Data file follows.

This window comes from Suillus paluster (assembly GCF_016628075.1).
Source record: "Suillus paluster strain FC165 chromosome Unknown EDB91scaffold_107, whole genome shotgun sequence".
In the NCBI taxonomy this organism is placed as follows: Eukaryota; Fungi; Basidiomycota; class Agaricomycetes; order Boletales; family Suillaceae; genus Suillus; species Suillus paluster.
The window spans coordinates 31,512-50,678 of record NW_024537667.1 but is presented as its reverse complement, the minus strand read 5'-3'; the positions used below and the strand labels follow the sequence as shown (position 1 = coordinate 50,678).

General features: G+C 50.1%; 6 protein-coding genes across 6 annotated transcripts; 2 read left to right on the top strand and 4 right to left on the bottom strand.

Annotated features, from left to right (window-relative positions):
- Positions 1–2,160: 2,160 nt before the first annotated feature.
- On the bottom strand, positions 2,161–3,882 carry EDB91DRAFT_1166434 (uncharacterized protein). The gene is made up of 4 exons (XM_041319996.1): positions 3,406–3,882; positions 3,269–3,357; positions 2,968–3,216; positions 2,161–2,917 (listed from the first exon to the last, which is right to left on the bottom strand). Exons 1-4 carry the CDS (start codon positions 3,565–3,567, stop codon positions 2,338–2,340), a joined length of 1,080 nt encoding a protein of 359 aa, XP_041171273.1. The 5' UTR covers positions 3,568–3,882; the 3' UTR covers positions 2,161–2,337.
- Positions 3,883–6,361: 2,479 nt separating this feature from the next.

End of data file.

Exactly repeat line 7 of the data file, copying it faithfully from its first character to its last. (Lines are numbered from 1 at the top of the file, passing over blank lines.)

- Positions 1–2,160: 2,160 nt before the first annotated feature.